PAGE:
On Tuesday, Facebook CEO Mark Zuckerberg called Facebook's IPO "disappointing" as he spoke publicly for the first time since his company's disappointing public offering in May 2012 at the popular TechCrunch Disrupt startup conference in San Francisco. In a 25-minute-interview with TechCrunch founder Michael Arrington, Zuckerberg faced an onslaught of questions about the IPO, at times looking nervous and overwhelmed.
Facebook stock has fallen to nearly half of its initial value since the $38 IPO price back in May (it closed the day at $19.43), something which served as the heavy subtone of the interview.
Arrington cut straight to the chase, asking Zuckerberg straight off the bat, "Would you have done anything different in the IPO?" Zuckerberg responded, "Just get right to it! The performance of the stock has been disappointing. We are going to do things that are going to build value over the long term," he told the crowd, saying it will all come down to what the company does with its mobile strategy.
By all accounts, Zuckerberg seemed a bit nervous, even at times unconvincing, as he told the crowd that Facebook will make a lot more money on mobile than on desktop computers. he told Arrington there's a huge opportunity for Facebook in its mobile advertising strategy, saying in the new version of the Facebook iOS app, users have doubled the amount of feed stories that they see per day.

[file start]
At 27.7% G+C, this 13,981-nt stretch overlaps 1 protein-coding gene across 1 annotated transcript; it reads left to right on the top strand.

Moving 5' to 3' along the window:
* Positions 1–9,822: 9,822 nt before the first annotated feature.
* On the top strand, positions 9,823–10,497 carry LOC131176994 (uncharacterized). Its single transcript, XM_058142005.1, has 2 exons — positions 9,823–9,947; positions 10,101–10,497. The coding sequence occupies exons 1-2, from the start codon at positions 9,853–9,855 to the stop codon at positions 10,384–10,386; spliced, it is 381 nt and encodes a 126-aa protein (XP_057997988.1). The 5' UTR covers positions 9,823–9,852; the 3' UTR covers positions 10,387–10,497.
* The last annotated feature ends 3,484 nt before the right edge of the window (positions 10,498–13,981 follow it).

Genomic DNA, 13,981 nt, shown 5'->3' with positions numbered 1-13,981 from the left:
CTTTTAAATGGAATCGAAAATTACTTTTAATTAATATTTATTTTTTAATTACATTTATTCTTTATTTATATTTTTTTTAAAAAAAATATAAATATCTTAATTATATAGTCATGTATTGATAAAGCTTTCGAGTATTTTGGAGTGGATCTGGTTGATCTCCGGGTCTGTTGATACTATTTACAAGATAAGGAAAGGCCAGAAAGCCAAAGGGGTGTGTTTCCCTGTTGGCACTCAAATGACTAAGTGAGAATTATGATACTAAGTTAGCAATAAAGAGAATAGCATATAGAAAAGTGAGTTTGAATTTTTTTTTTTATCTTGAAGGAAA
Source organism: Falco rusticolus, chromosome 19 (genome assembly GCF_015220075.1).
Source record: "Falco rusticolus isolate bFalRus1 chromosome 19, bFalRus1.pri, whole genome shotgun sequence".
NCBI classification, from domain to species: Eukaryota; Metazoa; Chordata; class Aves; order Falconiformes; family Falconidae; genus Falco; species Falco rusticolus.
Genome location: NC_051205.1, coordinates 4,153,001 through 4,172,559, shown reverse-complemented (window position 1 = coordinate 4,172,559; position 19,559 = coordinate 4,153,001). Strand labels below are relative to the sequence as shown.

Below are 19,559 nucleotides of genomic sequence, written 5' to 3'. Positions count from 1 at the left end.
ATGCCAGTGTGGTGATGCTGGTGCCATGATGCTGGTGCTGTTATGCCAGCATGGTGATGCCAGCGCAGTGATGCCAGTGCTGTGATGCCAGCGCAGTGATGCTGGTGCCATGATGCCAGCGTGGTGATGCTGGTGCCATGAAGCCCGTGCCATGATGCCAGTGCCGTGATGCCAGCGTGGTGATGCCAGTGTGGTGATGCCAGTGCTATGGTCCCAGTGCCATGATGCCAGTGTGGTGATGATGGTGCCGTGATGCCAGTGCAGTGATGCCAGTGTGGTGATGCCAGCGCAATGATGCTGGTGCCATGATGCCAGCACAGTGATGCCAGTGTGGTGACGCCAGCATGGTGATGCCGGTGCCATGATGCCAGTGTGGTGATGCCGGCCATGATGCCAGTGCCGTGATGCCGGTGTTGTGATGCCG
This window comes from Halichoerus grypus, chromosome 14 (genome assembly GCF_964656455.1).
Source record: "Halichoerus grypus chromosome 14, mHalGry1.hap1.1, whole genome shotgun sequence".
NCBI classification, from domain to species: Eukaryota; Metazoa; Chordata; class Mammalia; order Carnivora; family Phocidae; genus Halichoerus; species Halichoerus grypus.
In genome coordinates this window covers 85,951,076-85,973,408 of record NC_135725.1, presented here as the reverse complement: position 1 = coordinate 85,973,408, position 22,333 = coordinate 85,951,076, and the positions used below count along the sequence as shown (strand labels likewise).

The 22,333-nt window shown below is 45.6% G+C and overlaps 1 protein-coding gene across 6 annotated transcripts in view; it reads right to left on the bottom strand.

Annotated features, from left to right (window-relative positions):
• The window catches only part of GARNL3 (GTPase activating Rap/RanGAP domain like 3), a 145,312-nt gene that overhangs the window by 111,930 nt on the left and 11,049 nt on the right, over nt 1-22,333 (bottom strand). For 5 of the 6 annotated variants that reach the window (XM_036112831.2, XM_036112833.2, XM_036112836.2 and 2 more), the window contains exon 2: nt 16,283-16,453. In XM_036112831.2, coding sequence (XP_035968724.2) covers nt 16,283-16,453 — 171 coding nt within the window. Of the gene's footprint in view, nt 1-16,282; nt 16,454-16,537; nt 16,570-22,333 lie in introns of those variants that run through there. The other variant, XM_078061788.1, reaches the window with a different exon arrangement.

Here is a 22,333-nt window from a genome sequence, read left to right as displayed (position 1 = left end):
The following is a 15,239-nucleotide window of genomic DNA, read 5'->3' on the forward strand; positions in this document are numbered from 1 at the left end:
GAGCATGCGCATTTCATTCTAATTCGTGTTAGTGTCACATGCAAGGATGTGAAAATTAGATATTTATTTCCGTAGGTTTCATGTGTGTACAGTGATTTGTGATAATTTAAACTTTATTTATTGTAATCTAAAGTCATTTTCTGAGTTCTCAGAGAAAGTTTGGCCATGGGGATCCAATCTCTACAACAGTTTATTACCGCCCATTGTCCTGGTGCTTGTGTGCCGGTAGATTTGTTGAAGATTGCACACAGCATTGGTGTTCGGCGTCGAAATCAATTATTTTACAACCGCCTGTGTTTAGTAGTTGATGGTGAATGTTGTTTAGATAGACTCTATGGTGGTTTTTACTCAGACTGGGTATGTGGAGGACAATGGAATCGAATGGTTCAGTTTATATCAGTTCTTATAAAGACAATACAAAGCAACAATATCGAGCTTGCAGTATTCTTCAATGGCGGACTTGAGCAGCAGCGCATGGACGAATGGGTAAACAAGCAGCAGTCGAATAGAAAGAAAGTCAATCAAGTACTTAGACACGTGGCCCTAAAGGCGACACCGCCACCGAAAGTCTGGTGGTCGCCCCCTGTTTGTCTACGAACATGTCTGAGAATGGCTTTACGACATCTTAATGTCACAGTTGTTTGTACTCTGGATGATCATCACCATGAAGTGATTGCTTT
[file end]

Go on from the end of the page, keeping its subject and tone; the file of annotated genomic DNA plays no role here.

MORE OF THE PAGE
Zuckerberg said the company's biggest misstep to date was focusing too much on HTML5, rather than putting more stock in its mobile strategy.
Two of the more interesting moments came when Arrington asked Zuckerberg whether he still writes code, and about the company's Instagram acquisition. On the first, Zuckerberg said, "I code for fun on the side," but explained that he has shifted away from that as a core part of his responsibilities for the company. He playfully told the audience that his code breaks, but "we fix it quickly."
Regarding the Instagram purchase, Arrington asked why Facebook bought the photo-sharing app. Zuckerberg was hardly convincing in his reply, saying he and founder Kevin Systrom became friends, came up with a list of "cool things," and will "execute on the features we decided earlier." From a business perspective, however, he never told the crowd why that deal made sense for the company.
The interview ended in typical Zuckerberg style. When asked if he is still having fun, Zuckerberg responded, "For me, it is not really about fun -- it is about mission." "I would rather be in the cycle where people underestimate us."